In most examples I’ve read, I see people mentioning that when the server returns a 401 the client should hit the jwt refresh endpoint, passing in the refresh token somehow (i.e as a cookie), and then continuing on from there with the new JWT token.

I’m failing to see why this can’t just happen automatically on the server side when the server fails to validate (or receive) an expired JWT, assuming it has the refresh token. Is there some security downside that I’m missing?

This assumes that it’s okay to send the refresh token in every request. Assuming HTTPS is in use and the token is stored and sent as a cookie would this raise any issues?

  • Ask yourself one question, is server connecting to the client or client to the server? What business does server have in maintaining the session or refreshing the token? Client should simply take initiative in this case cause it is more resourceful.
    – nethero
    Commented Dec 23, 2020 at 12:07

1 Answer 1


Here is where your logic breaks down:

assuming it has the refresh token

Why would the server have the refresh token?

It's important to understand the role these play in this process. A JWT has a short expiration because they are stateless and cannot be invalidated. Short expirations are inconvenient for users, so the system has a refresh token which is long lived and revokable. Therefore the client uses the JWT for authentication on every request and uses the refresh token to fetch a new JWT when it expires.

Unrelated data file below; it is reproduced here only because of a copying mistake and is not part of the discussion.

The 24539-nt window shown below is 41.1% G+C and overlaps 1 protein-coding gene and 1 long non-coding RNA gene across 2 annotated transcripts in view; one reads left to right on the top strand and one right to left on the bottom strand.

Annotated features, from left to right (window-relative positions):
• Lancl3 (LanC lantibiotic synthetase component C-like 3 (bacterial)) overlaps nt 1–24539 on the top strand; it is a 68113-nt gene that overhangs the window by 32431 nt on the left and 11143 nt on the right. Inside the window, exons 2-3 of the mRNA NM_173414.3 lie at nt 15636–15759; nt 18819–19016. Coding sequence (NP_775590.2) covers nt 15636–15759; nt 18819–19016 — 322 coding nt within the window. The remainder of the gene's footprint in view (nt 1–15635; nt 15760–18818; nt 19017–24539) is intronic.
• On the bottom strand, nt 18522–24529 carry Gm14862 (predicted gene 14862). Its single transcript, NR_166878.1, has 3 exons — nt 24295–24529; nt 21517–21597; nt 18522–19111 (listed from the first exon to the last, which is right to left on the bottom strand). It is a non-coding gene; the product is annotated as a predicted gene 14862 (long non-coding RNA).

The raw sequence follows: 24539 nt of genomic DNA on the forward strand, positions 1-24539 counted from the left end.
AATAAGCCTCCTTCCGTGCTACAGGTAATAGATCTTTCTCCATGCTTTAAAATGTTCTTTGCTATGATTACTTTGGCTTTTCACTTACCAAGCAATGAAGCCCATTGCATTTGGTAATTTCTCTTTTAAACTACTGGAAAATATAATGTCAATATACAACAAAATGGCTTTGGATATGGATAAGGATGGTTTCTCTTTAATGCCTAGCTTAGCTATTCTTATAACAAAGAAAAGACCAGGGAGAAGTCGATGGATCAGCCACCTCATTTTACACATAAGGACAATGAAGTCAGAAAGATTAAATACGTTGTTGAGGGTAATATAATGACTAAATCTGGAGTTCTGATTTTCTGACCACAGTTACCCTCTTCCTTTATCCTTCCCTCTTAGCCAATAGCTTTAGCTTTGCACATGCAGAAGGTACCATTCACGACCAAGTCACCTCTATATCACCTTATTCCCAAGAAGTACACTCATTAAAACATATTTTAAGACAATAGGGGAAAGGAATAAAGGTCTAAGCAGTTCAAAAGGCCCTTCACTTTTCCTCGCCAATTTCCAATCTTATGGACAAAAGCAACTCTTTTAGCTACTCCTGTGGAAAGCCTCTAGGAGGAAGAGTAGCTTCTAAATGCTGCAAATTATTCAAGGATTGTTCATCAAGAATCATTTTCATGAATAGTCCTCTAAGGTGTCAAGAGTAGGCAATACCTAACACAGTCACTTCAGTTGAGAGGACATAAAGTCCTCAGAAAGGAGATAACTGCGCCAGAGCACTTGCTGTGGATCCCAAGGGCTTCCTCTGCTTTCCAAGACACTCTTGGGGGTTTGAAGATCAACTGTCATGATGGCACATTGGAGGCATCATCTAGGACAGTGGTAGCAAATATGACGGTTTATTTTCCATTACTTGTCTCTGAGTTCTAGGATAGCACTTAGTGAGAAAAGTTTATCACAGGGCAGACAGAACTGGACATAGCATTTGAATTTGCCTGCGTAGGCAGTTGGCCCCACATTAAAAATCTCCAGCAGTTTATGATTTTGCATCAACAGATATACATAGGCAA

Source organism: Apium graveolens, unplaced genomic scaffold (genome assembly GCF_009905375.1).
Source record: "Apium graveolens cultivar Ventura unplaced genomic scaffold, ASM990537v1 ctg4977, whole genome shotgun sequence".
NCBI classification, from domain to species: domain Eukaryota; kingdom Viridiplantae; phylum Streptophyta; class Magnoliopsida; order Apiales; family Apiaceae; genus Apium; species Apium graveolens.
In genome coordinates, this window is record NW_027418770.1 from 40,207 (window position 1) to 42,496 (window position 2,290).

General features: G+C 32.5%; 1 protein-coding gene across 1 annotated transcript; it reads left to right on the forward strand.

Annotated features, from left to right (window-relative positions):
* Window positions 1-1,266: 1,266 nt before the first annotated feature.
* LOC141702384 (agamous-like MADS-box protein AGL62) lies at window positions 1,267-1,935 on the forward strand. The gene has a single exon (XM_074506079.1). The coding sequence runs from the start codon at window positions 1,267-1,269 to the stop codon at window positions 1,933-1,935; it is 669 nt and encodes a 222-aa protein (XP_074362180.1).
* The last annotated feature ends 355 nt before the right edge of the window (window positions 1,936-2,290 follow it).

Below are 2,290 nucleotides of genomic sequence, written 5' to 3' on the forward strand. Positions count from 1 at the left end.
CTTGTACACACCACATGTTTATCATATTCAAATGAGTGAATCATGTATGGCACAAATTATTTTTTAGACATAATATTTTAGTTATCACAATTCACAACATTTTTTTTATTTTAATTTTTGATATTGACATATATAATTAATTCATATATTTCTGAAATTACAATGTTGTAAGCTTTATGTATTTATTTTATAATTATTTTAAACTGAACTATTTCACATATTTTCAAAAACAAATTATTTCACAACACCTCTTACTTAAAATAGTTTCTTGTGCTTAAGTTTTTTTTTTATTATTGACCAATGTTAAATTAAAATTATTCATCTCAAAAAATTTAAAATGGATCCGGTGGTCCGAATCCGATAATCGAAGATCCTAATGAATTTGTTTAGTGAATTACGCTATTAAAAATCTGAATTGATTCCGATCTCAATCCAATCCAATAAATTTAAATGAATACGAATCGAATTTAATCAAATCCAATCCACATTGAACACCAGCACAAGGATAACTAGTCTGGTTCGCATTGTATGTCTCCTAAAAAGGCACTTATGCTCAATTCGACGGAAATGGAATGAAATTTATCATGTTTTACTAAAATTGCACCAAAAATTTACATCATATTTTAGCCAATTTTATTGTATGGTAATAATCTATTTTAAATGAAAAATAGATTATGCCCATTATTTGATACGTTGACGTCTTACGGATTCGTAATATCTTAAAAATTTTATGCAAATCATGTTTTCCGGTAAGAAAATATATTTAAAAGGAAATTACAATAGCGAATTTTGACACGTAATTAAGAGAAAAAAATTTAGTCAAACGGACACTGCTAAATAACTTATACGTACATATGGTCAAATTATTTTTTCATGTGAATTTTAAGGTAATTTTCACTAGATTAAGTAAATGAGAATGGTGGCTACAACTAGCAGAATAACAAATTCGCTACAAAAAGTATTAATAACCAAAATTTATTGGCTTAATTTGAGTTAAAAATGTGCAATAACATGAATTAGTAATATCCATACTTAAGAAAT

A key issue this is meant to solve is stolen JWTs. If an attacker steals a JWT then they lose access as soon as it expires. The refresh token are less-frequently used so are hopefully harder to steal, but are revokable regardless. Therefore you secure an account with suspicious activity by revoking any refresh tokens - this effectively forces all clients to log out once their JWTs expire.

If the server stored the refresh token and automatically handed out new JWTs when a JWT approached expiration, then this would effectively make the JWTs permanent, which is a real problem. In particular, how do you differentiate between clients? If you revoke the refresh token to kick out an attacker, and then the user changes their password and logs back in, what will stop your system from just handing out a new JWT to an attacker who has a previously stolen one (presuming their JWT had not yet expired)?

If everyone has their own refresh token then you don't have to worry about it. Revoking refresh tokens is an effective way to get attackers with stolen credentials out of the account.

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